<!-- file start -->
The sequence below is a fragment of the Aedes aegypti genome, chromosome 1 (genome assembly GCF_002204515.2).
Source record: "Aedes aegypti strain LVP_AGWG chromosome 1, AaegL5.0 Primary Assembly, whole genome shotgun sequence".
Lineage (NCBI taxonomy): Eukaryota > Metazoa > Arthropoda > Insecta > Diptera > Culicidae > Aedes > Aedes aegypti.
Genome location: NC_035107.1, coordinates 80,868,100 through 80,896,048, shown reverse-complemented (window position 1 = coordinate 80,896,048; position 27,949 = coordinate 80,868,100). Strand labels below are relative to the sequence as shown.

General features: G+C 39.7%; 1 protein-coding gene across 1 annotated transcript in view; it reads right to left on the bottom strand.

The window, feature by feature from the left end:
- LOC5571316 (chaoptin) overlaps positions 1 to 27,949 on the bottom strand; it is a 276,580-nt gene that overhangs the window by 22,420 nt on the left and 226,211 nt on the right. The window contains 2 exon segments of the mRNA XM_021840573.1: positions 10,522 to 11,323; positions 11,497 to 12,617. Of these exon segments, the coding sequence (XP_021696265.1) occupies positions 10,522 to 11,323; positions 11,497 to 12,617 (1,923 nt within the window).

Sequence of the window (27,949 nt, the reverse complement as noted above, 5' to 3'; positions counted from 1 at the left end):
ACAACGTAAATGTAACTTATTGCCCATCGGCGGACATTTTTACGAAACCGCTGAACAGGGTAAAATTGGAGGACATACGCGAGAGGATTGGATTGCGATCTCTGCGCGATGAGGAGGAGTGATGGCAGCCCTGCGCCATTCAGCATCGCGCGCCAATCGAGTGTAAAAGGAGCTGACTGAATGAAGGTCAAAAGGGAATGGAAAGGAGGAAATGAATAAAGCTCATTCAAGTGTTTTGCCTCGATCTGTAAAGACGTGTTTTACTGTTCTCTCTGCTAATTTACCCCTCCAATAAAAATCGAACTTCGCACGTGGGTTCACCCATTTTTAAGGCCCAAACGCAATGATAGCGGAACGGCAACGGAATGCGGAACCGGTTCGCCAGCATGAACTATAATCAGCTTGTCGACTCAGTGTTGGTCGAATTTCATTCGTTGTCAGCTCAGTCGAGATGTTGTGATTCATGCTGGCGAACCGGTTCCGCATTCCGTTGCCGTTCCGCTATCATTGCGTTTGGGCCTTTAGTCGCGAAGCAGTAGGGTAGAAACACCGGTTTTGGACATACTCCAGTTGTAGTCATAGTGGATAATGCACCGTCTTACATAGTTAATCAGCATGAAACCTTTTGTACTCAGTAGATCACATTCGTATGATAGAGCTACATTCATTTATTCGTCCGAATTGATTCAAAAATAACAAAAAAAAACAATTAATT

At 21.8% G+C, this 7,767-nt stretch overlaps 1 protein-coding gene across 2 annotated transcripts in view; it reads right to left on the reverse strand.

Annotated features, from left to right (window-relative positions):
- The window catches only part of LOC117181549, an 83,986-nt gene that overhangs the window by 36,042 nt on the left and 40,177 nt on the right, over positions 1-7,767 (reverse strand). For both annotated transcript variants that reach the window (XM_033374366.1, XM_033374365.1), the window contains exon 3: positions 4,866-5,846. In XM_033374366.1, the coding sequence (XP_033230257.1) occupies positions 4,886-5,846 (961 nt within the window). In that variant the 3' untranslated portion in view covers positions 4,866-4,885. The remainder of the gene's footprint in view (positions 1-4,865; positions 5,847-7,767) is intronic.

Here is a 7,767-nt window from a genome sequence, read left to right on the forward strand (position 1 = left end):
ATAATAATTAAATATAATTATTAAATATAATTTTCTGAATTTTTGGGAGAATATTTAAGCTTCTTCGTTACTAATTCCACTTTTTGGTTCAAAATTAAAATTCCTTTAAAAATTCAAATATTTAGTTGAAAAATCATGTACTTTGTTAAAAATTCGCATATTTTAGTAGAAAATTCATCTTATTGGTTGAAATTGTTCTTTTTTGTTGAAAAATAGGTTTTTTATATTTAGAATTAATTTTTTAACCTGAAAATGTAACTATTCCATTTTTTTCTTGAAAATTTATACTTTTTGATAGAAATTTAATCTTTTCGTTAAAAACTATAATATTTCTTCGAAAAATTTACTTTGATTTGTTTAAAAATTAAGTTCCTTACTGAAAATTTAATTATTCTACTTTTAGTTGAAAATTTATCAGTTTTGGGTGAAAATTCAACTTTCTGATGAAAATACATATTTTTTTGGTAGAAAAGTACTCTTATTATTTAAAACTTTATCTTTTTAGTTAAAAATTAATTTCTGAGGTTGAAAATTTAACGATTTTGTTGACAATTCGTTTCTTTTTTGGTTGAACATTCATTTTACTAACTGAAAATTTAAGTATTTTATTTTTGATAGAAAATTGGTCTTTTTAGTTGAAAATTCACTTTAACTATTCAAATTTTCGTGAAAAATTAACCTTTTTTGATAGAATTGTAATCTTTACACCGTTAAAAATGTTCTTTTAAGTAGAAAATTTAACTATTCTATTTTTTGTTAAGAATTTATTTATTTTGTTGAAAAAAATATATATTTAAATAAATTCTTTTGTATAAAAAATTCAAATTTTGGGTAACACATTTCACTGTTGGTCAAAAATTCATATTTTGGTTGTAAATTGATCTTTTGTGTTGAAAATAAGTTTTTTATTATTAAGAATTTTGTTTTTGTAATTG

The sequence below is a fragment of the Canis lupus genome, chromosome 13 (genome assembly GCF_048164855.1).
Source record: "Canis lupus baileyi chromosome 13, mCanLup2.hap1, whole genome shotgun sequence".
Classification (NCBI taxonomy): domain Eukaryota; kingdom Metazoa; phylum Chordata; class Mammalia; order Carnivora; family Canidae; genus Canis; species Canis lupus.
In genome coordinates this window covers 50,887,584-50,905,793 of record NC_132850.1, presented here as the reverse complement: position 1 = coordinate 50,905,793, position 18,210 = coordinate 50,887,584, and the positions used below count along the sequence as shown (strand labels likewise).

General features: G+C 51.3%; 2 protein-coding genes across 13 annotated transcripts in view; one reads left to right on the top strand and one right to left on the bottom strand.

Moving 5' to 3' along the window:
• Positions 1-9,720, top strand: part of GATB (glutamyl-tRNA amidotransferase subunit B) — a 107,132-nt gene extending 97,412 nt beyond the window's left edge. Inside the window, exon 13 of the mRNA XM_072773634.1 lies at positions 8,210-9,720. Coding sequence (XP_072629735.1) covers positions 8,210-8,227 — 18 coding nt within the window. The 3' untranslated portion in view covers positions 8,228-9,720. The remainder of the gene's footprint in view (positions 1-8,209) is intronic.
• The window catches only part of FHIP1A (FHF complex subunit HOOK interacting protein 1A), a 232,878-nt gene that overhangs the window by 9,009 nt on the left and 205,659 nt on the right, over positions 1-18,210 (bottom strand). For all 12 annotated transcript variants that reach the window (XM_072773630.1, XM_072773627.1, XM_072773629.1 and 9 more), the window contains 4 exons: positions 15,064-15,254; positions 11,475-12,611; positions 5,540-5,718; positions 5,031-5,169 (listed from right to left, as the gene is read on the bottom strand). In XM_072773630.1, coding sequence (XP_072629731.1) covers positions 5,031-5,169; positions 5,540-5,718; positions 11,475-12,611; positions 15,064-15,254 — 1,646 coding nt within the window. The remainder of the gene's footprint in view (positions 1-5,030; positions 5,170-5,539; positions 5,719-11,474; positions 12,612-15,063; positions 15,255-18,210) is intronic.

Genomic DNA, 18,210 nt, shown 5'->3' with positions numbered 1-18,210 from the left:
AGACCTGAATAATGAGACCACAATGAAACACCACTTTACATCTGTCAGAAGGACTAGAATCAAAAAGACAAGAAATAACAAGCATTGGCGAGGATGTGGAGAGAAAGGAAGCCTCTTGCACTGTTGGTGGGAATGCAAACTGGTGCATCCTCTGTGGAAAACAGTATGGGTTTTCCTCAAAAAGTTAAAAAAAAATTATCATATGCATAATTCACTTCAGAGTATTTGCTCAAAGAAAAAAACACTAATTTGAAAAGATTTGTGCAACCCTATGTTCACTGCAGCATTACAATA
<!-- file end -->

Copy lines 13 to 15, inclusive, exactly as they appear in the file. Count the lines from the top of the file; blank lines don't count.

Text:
Here is a 7,767-nt window from a genome sequence, read left to right on the forward strand (position 1 = left end):
ATAATAATTAAATATAATTATTAAATATAATTTTCTGAATTTTTGGGAGAATATTTAAGCTTCTTCGTTACTAATTCCACTTTTTGGTTCAAAATTAAAATTCCTTTAAAAATTCAAATATTTAGTTGAAAAATCATGTACTTTGTTAAAAATTCGCATATTTTAGTAGAAAATTCATCTTATTGGTTGAAATTGTTCTTTTTTGTTGAAAAATAGGTTTTTTATATTTAGAATTAATTTTTTAACCTGAAAATGTAACTATTCCATTTTTTTCTTGAAAATTTATACTTTTTGATAGAAATTTAATCTTTTCGTTAAAAACTATAATATTTCTTCGAAAAATTTACTTTGATTTGTTTAAAAATTAAGTTCCTTACTGAAAATTTAATTATTCTACTTTTAGTTGAAAATTTATCAGTTTTGGGTGAAAATTCAACTTTCTGATGAAAATACATATTTTTTTGGTAGAAAAGTACTCTTATTATTTAAAACTTTATCTTTTTAGTTAAAAATTAATTTCTGAGGTTGAAAATTTAACGATTTTGTTGACAATTCGTTTCTTTTTTGGTTGAACATTCATTTTACTAACTGAAAATTTAAGTATTTTATTTTTGATAGAAAATTGGTCTTTTTAGTTGAAAATTCACTTTAACTATTCAAATTTTCGTGAAAAATTAACCTTTTTTGATAGAATTGTAATCTTTACACCGTTAAAAATGTTCTTTTAAGTAGAAAATTTAACTATTCTATTTTTTGTTAAGAATTTATTTATTTTGTTGAAAAAAATATATATTTAAATAAATTCTTTTGTATAAAAAATTCAAATTTTGGGTAACACATTTCACTGTTGGTCAAAAATTCATATTTTGGTTGTAAATTGATCTTTTGTGTTGAAAATAAGTTTTTTATTATTAAGAATTTTGTTTTTGTAATTG

The sequence below is a fragment of the Canis lupus genome, chromosome 13 (genome assembly GCF_048164855.1).